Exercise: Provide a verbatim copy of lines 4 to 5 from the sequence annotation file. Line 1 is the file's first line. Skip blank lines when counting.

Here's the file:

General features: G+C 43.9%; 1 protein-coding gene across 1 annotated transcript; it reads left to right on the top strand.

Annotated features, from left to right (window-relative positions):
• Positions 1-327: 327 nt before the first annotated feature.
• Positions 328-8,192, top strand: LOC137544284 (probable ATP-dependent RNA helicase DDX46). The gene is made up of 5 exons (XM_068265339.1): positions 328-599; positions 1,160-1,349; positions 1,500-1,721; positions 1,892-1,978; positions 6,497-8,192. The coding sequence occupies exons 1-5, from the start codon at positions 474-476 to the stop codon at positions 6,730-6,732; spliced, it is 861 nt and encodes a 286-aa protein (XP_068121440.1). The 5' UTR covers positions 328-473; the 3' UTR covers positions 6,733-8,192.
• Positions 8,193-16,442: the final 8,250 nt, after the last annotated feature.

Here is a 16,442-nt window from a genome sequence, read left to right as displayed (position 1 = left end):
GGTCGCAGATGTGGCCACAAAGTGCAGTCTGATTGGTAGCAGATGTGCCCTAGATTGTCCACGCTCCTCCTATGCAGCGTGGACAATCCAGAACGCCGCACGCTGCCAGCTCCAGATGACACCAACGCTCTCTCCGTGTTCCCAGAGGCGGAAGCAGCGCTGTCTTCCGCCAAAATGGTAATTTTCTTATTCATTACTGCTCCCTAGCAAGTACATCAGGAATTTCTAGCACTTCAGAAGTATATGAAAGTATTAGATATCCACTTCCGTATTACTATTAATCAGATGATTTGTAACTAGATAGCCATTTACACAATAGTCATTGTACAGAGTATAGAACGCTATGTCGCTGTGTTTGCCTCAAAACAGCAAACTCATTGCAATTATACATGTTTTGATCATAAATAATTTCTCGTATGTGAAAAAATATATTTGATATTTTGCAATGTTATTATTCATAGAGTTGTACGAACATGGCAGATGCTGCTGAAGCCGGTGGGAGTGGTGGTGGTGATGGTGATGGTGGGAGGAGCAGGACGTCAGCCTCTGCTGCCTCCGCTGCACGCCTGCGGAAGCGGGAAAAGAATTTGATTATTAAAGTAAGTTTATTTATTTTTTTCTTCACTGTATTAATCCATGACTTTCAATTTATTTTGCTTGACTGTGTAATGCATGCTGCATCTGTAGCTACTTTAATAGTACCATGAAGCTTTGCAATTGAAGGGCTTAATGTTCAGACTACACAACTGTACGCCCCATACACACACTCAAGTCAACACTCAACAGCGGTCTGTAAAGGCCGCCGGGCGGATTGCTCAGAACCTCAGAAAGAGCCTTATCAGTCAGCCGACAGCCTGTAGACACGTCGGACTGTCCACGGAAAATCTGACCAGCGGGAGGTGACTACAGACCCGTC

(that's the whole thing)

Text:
• Positions 328-8,192, top strand: LOC137544284 (probable ATP-dependent RNA helicase DDX46). The gene is made up of 5 exons (XM_068265339.1): positions 328-599; positions 1,160-1,349; positions 1,500-1,721; positions 1,892-1,978; positions 6,497-8,192. The coding sequence occupies exons 1-5, from the start codon at positions 474-476 to the stop codon at positions 6,730-6,732; spliced, it is 861 nt and encodes a 286-aa protein (XP_068121440.1). The 5' UTR covers positions 328-473; the 3' UTR covers positions 6,733-8,192.
• Positions 8,193-16,442: the final 8,250 nt, after the last annotated feature.